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Post subject: Chris Crain on political debate in the US  PostPosted: Apr 18, 2007 - 02:34 AM

Joined: Sep 06, 2006
Posts: 1754

Those devilish details

Kudos to Lou Chibbaro and my former colleagues at the Washington Blade for an excellent report this week on how all the talk from the Democrats running for president about "equal rights" for gay couples hasn't translated into any real sense of what they're actually talking about.

We know that Hillary, Obama and Edwards oppose gay marriage and support civil unions. But what does that really mean, considering they're running for president and those issues are decided at the state level?

No one believes that Clinton, Obama, Edwards or the other Democrats support legislation to enact civil unions nationwide. Most Democrats are already on record favoring the idea of letting states decide what level of recognition, whether through marriage or some other form, to give same-sex couples.

Mr. Crain draws attention to a post he made back in February that provides much more interesting topics for presidential candidates to voice their opinions on.

Where is the debate on actual issues? And not just about marriage. What are our leading organizations pushing for, in terms of concrete commitments from those in the hunt for the White House who won't back full marriage equality? How about this list:

First, the given:

1. Full support and a strong commitment for early enactment of the Employment Non-Discrimination Act and a federal hate crimes law. Both may be non-issues by '08, if the Democratic Congress passes them as expected. Would a lame duck Bush really veto? (I will leave it to the trans activists to wedge their way into inclusion on one or both).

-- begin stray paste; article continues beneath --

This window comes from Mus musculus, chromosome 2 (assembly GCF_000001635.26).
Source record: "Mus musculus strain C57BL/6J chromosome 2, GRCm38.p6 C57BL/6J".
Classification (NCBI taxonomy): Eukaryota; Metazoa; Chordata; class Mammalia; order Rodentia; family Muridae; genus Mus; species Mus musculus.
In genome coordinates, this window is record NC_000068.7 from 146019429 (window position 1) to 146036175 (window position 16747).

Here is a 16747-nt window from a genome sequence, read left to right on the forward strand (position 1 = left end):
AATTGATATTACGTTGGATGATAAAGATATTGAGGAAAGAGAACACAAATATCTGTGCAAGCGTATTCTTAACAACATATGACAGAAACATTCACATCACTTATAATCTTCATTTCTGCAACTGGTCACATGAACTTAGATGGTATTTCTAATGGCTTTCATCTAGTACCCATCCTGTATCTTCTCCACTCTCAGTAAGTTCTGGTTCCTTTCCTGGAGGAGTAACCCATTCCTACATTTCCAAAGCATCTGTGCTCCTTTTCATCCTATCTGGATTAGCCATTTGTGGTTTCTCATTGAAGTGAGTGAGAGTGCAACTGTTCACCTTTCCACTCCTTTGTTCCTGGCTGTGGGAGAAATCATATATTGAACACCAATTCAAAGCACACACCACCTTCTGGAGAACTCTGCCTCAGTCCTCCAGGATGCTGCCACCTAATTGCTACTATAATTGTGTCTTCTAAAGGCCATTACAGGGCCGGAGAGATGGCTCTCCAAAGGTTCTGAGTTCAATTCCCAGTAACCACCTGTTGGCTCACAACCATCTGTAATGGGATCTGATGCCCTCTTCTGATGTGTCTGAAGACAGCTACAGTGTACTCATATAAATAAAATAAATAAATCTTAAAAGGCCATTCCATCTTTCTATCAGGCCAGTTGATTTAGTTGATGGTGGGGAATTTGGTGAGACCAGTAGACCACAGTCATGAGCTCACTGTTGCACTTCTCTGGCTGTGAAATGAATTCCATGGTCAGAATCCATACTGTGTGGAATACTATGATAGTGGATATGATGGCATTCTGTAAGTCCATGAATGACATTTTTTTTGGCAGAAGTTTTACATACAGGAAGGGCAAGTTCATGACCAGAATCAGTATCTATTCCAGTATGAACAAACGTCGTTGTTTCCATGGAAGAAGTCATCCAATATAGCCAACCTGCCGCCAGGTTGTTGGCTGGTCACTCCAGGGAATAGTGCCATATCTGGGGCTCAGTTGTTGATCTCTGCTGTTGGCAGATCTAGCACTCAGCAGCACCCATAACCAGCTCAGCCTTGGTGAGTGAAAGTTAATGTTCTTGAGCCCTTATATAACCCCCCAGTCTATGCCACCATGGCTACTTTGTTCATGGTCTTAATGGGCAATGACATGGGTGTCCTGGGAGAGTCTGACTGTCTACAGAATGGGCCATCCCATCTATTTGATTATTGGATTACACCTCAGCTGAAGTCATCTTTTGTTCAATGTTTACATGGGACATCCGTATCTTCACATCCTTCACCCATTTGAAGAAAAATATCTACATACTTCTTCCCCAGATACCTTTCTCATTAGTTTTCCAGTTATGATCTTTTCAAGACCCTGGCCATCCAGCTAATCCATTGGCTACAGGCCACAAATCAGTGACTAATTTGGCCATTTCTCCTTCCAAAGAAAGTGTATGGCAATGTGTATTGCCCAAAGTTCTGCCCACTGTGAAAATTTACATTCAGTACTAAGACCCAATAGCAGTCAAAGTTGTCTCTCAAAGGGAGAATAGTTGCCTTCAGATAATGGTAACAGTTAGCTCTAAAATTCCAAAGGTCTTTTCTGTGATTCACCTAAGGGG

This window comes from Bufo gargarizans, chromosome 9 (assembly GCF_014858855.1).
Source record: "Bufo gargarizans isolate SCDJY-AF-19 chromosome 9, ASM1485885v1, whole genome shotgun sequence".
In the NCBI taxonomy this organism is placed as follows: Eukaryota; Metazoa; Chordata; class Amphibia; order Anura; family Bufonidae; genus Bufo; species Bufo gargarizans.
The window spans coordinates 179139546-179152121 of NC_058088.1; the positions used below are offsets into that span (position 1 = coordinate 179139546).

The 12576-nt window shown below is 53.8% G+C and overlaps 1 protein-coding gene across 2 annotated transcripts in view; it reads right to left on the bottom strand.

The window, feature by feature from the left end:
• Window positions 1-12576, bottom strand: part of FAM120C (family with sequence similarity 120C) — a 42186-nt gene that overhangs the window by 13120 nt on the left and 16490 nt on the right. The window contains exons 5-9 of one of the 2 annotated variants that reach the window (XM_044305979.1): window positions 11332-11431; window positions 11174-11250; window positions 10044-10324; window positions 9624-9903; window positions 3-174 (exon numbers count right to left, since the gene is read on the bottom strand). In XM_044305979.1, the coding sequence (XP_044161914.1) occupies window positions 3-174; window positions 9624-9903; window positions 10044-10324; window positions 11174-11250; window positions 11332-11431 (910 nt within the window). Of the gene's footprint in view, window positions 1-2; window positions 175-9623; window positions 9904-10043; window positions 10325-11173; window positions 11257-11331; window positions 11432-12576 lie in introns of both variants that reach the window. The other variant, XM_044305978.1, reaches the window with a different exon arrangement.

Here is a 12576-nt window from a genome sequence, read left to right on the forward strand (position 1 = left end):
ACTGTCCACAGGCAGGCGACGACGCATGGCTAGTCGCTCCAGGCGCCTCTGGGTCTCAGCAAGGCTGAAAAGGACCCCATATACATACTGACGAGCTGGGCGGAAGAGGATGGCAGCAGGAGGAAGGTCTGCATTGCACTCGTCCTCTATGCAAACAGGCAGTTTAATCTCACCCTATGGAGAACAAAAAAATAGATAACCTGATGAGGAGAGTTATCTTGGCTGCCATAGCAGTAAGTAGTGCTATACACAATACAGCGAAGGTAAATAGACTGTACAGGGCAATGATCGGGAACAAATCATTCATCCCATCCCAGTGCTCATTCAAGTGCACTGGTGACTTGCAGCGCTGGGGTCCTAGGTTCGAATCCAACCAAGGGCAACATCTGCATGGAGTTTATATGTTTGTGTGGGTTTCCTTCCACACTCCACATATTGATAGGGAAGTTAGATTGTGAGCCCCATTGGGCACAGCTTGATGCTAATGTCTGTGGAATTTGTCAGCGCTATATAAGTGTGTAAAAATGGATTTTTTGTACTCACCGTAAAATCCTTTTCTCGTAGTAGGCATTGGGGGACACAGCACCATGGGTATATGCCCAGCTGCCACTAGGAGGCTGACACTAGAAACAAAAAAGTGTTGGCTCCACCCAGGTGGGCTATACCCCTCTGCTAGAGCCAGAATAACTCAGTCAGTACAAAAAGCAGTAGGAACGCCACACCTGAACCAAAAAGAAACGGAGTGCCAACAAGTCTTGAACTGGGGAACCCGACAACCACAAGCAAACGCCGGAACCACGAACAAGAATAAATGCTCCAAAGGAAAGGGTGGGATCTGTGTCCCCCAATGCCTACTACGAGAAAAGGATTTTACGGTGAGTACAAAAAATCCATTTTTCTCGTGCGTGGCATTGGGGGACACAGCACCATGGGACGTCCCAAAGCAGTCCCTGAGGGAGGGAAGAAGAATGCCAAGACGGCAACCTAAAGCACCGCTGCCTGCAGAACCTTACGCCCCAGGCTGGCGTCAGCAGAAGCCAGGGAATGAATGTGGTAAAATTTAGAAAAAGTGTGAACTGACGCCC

2. Repeal Don't Ask, Don't Tell. This should be a non-issue, given all the recent momentum, and the similar positions taken by Al Gore and Bill Bradley in 2000, and John Kerry and John Edwards in 2004.

3. Full support and a strong commitment for early passage of the Uniting American Families Act (formerly known as the Permanent Partners Immigration Act) which allows gay Americans to sponsor their non-American partners for citizenship. Neither Clinton nor Obama has signed on as a sponsor, though Edwards did before he left the Senate in 2005.

Then, the harder issues:

1. Repeal the portion of the Defense of Marrige Act that blocks all federal recognition of valid state marriage licenses issued to gay couples. If the issue really should "be left to the states," as leading Dems are fond of saying, then the feds should respect the conclusions reached by each.

2. Federal recognition of state-issued civil unions, at least for tax and Social Security.

3. Full-throated opposition to ballot measures at the state level designed to amend state constitutions to block gay marriage. It's long past time leading Democrats found their voice in defending the role played by the judiciary in defending civil rights. Respecting constitutions and judges doesn't require agreeing with every ruling.

As the gay rights movement has learned, the devil is often in the details, and we'd be foolish to sit back looking for which candidate is speaking from the heart. It's not enough anymore.

"If you want the freedom, the abilities, you have to find a way. Just don't be so passive. We are capable of so much more." -- Larry Kramer
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